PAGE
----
John Lennon, 1970
Lennon Remembers, Jann S Wenner

Lennon later admitted he was addicted to heroin at the time of the Plastic Ono Band’s performance at the Toronto Rock and Roll Revival festival on 13 September 1969.

We were full of junk too. I just threw up for hours till I went on. I nearly threw up in Cold Turkey – I had a review in Rolling Stone about the film of it – which I haven’t seen yet, and they’re saying, ‘I was this and that.’ And I was throwing up nearly in the number. I could hardly sing any of them, I was full of shit.
John Lennon, 1970
Lennon Remembers
Jann S Wenner

It has been suggested that heroin withdrawal was one of the reasons behind Yoko Ono’s miscarriage, which she suffered on 12 October 1969.

In her June 2007 appearance on the BBC Radio 4 programme Desert Island Discs, Ono suggested that the low purity of their heroin or lack of regular supply made it easier for them to kick the habit.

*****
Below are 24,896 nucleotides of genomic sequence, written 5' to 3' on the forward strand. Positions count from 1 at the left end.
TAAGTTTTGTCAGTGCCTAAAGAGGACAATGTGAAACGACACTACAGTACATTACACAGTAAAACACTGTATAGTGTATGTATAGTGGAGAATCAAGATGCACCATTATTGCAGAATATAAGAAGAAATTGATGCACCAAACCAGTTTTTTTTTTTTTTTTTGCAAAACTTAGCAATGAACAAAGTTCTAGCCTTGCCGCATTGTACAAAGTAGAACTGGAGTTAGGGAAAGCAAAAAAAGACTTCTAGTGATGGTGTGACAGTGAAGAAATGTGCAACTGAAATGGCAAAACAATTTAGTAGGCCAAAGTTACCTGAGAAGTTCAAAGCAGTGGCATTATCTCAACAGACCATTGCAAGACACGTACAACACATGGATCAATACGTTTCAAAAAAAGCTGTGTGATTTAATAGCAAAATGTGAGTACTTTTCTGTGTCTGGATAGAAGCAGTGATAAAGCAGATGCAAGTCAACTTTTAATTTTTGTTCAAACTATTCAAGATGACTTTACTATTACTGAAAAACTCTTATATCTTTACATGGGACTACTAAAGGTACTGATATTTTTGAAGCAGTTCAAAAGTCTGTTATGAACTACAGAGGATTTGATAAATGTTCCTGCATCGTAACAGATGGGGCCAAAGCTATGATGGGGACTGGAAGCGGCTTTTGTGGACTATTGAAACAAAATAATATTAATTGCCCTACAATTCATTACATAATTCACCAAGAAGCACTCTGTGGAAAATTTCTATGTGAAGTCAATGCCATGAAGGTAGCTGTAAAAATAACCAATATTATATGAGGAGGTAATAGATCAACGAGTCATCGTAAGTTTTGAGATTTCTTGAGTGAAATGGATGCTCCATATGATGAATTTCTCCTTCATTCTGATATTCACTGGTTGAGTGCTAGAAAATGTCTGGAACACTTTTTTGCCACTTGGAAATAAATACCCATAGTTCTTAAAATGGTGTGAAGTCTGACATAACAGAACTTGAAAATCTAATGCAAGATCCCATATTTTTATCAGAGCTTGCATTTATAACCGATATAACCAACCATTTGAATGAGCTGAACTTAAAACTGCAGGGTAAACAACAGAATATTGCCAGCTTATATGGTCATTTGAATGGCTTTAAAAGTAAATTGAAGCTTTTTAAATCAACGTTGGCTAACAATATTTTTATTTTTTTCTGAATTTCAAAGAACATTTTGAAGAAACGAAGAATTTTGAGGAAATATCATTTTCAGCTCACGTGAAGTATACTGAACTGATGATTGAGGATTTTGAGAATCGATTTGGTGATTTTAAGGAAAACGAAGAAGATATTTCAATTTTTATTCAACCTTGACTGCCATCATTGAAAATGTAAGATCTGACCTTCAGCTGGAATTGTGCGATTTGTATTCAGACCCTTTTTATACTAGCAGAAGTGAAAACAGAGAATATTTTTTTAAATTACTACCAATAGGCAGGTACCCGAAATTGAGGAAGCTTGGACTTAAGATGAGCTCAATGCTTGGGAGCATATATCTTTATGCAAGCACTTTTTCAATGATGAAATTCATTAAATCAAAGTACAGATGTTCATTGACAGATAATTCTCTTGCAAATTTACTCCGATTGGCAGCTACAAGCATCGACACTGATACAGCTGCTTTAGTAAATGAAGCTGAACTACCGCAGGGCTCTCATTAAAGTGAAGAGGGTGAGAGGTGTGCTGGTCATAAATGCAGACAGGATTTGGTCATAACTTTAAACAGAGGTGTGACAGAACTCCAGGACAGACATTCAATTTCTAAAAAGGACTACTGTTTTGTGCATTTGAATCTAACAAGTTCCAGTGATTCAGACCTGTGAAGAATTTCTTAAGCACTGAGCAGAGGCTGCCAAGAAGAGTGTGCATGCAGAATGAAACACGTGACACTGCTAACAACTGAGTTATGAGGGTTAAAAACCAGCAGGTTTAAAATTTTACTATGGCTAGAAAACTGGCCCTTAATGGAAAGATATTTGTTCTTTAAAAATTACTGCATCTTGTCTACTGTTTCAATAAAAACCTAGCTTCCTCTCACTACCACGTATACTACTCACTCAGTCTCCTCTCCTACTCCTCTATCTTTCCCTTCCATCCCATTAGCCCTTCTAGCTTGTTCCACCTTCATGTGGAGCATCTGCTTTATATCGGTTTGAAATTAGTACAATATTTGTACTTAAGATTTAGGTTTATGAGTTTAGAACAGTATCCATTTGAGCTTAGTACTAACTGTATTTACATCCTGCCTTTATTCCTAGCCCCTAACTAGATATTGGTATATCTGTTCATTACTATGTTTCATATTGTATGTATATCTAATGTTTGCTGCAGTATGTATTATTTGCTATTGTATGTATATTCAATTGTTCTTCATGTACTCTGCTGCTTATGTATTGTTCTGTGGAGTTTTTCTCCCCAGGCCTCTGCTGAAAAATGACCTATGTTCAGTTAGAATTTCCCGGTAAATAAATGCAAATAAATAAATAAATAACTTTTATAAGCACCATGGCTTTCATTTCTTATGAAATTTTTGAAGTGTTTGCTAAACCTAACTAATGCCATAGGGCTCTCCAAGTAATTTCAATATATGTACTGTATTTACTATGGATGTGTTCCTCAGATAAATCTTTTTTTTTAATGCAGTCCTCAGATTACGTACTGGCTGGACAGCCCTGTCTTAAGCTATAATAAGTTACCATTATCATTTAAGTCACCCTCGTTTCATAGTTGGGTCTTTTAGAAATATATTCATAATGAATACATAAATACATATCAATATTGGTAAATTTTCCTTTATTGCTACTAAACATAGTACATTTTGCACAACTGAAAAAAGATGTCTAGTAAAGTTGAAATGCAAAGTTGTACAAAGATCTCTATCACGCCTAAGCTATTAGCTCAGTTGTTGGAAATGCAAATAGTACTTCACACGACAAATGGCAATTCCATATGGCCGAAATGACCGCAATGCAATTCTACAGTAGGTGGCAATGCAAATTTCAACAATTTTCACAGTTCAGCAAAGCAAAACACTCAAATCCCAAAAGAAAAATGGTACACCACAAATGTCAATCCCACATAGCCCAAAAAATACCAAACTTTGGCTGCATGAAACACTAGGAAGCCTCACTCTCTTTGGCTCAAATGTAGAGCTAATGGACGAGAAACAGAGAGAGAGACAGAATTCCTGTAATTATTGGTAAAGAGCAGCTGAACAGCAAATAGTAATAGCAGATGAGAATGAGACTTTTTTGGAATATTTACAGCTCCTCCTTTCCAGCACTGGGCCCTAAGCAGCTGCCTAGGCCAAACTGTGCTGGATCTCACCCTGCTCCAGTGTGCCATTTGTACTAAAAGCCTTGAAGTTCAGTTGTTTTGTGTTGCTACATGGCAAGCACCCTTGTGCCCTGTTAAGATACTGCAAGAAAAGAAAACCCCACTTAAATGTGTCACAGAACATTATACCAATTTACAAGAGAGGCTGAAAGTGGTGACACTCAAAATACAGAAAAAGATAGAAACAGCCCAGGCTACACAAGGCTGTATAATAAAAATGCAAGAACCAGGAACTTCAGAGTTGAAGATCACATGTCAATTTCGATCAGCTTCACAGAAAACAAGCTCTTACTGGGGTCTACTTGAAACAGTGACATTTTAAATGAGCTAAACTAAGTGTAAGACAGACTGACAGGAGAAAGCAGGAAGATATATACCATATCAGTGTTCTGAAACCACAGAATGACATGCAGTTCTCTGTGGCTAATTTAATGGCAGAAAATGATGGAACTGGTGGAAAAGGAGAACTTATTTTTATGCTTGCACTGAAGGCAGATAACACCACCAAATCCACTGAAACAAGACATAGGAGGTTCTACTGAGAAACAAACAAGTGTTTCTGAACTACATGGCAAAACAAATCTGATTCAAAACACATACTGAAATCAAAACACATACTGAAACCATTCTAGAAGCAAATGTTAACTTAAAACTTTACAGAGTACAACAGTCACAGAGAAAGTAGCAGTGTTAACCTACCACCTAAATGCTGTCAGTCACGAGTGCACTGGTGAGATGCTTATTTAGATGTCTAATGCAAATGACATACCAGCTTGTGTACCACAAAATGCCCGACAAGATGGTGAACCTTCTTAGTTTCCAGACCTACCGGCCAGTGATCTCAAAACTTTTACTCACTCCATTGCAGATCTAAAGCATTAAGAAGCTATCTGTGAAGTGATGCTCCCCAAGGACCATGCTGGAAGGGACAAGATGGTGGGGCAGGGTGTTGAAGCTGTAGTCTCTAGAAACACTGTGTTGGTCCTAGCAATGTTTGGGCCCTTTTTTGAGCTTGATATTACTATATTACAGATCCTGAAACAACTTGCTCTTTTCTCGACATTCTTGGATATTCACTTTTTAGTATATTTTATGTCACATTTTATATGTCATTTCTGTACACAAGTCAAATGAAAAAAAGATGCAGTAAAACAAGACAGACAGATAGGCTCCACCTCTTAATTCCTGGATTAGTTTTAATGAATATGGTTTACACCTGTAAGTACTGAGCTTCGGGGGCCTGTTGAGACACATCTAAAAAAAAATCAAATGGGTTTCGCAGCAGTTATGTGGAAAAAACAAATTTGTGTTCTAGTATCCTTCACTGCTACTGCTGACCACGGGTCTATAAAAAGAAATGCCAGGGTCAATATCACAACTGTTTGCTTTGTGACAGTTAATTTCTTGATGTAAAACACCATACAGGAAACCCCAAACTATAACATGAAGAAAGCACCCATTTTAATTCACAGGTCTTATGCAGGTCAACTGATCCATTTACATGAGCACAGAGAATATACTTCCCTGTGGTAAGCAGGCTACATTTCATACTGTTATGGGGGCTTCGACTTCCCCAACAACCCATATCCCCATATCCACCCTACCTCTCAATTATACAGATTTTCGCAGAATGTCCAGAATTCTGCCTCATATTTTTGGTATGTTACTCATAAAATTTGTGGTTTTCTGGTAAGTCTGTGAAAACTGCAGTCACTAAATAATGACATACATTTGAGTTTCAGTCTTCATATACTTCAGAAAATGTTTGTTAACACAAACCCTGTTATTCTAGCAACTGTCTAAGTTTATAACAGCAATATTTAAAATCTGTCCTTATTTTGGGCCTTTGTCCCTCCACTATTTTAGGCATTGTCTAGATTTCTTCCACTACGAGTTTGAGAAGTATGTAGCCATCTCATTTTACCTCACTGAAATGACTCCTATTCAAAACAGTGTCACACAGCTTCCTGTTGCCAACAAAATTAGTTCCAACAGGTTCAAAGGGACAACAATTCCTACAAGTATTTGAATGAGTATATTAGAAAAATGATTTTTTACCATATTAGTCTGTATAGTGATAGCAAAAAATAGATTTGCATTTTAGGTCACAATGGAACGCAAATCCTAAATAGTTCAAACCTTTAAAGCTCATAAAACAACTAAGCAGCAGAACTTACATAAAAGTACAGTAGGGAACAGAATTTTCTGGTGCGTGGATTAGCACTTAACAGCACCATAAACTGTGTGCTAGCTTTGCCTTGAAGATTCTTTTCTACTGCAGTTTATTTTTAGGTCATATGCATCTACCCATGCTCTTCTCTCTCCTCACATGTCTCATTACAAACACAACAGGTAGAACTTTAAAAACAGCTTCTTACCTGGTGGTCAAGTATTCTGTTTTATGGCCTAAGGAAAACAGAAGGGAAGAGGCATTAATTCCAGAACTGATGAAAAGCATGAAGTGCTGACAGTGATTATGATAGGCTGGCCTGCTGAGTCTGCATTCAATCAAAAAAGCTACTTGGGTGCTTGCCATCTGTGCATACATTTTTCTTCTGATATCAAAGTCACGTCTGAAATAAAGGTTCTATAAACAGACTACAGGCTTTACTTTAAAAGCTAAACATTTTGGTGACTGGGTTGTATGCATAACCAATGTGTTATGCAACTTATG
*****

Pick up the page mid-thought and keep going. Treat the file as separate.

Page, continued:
Luckily we never injected because both of us were totally scared about needles. So that probably saved us. And the other thing that saved us was our connection was not very good.
Yoko Ono

Cold Turkey, released in October 1969, detailed the couple’s experiences of withdrawal. It had previously been rejected by Paul McCartney as a potential Beatles single, and so was released by the Plastic Ono Band. Recorded and released before The Beatles had officially split, it featured Eric Clapton on guitar, Klaus Voormann on bass and Ringo Starr on drums.

41 Responses to “The Beatles and drugs”

  1. Elsewhere Man